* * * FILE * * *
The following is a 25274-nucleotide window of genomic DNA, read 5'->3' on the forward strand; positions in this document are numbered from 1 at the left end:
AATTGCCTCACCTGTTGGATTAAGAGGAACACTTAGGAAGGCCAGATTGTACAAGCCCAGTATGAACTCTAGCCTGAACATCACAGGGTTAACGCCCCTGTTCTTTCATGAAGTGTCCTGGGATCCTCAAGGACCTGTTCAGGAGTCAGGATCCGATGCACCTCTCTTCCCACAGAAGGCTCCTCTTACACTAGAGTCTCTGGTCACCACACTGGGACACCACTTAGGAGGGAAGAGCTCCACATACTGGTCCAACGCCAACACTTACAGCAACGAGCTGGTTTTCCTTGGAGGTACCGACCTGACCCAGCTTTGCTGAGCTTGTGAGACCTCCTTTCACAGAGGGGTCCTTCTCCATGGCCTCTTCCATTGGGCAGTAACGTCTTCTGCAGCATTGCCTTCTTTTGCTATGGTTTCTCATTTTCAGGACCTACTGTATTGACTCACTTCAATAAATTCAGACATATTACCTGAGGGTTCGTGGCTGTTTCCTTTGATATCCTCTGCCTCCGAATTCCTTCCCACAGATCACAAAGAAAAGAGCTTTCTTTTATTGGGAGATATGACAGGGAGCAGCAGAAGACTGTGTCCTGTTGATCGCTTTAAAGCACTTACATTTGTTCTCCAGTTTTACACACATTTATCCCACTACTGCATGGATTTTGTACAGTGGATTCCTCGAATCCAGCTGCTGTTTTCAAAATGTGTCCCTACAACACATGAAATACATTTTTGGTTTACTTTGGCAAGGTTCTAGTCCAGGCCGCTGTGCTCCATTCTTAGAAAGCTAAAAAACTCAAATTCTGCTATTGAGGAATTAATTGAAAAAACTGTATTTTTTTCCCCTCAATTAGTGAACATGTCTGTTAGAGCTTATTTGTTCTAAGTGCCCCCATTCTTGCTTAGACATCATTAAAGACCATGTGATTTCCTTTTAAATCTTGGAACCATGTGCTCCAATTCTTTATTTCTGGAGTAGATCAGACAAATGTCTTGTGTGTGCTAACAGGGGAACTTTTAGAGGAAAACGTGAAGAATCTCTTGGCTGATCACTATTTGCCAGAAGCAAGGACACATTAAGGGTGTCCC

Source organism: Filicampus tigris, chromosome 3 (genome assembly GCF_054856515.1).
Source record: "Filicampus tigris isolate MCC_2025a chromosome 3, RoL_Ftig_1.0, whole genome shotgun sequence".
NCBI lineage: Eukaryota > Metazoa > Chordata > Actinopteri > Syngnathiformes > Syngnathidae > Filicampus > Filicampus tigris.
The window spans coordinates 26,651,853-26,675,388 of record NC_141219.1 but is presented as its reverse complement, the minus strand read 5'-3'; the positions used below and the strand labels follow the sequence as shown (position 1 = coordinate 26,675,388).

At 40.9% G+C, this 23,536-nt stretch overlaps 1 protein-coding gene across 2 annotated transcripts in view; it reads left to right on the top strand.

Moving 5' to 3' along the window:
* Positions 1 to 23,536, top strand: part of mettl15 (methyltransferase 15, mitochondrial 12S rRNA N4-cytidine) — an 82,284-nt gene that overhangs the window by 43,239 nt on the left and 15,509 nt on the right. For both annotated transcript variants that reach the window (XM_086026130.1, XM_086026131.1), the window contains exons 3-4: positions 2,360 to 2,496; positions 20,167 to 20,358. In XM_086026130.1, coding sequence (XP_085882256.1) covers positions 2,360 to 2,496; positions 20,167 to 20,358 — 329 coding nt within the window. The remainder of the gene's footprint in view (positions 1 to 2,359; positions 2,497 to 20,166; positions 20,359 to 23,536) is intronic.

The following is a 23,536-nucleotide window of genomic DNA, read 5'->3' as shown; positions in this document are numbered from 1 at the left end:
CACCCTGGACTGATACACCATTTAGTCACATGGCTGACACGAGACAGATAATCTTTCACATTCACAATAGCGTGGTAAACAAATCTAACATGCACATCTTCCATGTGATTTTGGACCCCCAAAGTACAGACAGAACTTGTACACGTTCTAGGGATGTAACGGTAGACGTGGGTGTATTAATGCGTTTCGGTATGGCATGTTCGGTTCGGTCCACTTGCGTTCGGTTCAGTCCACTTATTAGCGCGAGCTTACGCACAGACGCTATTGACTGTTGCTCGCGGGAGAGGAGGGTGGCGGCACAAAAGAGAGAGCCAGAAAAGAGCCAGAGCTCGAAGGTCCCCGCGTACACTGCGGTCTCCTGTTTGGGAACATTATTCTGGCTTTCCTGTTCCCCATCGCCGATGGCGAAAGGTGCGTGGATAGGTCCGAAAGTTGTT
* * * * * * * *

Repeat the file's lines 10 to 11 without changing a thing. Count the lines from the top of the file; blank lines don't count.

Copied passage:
The following is a 23,536-nucleotide window of genomic DNA, read 5'->3' as shown; positions in this document are numbered from 1 at the left end:
CACCCTGGACTGATACACCATTTAGTCACATGGCTGACACGAGACAGATAATCTTTCACATTCACAATAGCGTGGTAAACAAATCTAACATGCACATCTTCCATGTGATTTTGGACCCCCAAAGTACAGACAGAACTTGTACACGTTCTAGGGATGTAACGGTAGACGTGGGTGTATTAATGCGTTTCGGTATGGCATGTTCGGTTCGGTCCACTTGCGTTCGGTTCAGTCCACTTATTAGCGCGAGCTTACGCACAGACGCTATTGACTGTTGCTCGCGGGAGAGGAGGGTGGCGGCACAAAAGAGAGAGCCAGAAAAGAGCCAGAGCTCGAAGGTCCCCGCGTACACTGCGGTCTCCTGTTTGGGAACATTATTCTGGCTTTCCTGTTCCCCATCGCCGATGGCGAAAGGTGCGTGGATAGGTCCGAAAGTTGTT